Russia-Turkey talks to concentrate on energy, bilateral trade

The two countries are expected to discuss ways to improve trade ties, including a Turkish proposal to build an overland pipeline that could carry Russian and Central Asian oil from a Black Sea port to Turkey's Mediterranean oil terminal of Ceyhan.

Turkey argues that the narrow Bosporus Strait, which runs through heavily populated Istanbul, is overcrowded with tankers, many carrying crude from the Russian Black Sea port of Novorossiisk, posing a major environmental threat.

Russia has been reluctant to back Turkey's oil pipeline proposal. Russian state-run gas giant OAO Gazprom signed a competing deal in May with a Greek construction firm to build a pipeline from Bulgaria's Black Sea port of Burgaz to the Greek Aegean port of Alexandropolis.

Either pipeline would avoid the Bosporus, but Turkey is seeking to carve a strategic niche for itself as a regional energy hub. It plans to export gas from Russia, Iran and Central Asia to Europe.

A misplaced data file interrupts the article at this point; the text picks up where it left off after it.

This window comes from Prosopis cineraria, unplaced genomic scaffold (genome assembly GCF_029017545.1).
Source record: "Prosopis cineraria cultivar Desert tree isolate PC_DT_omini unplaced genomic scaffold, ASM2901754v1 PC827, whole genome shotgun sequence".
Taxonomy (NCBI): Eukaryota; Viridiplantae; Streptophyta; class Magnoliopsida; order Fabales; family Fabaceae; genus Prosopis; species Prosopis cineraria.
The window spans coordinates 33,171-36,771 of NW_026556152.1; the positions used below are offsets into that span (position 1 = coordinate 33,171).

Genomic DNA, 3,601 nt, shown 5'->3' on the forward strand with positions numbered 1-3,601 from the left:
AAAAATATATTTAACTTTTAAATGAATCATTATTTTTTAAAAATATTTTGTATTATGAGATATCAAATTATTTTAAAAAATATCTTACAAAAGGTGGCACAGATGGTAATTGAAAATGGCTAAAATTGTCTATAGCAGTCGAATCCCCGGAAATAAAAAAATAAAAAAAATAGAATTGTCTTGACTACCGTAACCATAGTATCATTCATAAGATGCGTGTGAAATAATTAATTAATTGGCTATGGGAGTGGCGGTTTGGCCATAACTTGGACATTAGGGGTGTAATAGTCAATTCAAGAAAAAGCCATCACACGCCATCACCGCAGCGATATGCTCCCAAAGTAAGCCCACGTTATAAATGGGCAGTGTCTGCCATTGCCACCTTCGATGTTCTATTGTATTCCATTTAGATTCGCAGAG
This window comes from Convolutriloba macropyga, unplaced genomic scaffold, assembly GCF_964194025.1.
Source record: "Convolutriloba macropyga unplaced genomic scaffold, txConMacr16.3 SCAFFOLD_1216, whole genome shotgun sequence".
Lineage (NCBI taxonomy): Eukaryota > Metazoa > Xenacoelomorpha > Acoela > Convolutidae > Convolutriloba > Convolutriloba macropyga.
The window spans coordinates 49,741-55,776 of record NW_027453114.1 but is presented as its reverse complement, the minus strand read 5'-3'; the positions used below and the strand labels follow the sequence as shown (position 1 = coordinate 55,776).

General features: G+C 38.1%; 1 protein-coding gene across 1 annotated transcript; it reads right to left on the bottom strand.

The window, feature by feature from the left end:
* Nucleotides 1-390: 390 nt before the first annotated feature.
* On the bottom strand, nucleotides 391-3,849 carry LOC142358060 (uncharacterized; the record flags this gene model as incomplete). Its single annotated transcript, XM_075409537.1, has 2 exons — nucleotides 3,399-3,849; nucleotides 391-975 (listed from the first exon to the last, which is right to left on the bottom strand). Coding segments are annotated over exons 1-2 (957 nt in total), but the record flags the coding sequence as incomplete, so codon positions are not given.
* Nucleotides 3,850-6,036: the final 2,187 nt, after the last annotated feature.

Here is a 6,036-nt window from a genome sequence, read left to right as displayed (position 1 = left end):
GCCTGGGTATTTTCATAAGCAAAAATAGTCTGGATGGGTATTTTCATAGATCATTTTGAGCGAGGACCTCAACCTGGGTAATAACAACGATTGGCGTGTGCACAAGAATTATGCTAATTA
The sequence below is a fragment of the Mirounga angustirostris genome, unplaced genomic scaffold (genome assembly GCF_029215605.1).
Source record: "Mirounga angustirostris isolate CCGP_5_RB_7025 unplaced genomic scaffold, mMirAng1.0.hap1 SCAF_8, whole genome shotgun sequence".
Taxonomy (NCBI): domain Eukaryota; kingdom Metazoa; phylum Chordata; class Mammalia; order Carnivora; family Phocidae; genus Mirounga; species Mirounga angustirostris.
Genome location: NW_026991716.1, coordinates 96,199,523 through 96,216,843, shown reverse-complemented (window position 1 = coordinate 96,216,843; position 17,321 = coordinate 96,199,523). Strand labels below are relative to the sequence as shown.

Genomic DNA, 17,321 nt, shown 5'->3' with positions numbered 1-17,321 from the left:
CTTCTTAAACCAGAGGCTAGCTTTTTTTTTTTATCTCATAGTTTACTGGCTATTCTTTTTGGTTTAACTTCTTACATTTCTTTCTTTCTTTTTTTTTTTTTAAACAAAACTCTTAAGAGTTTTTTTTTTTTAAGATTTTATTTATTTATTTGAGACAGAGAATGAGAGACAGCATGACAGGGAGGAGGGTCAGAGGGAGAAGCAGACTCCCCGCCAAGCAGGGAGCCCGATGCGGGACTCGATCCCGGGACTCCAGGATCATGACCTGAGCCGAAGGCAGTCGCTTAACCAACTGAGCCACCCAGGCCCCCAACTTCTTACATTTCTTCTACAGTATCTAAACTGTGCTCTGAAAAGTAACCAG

A newly completed U.S.-backed oil pipeline from Baku, Azerbaijan, to Ceyhan, via the Georgian capital, Tbilisi, will be officially inaugurated next month.

In 2005, trade turnover between the two countries reached US$12.6 billion ( Ђ 10 billion), which was 45 percent higher than the previous year, a source in the presidential administration said on customary condition of anonymity.

Russia is the second-biggest exporter of goods to Turkey, after Germany, while Turkey is the eighth-largest source for imports to Russia, according to the AP.

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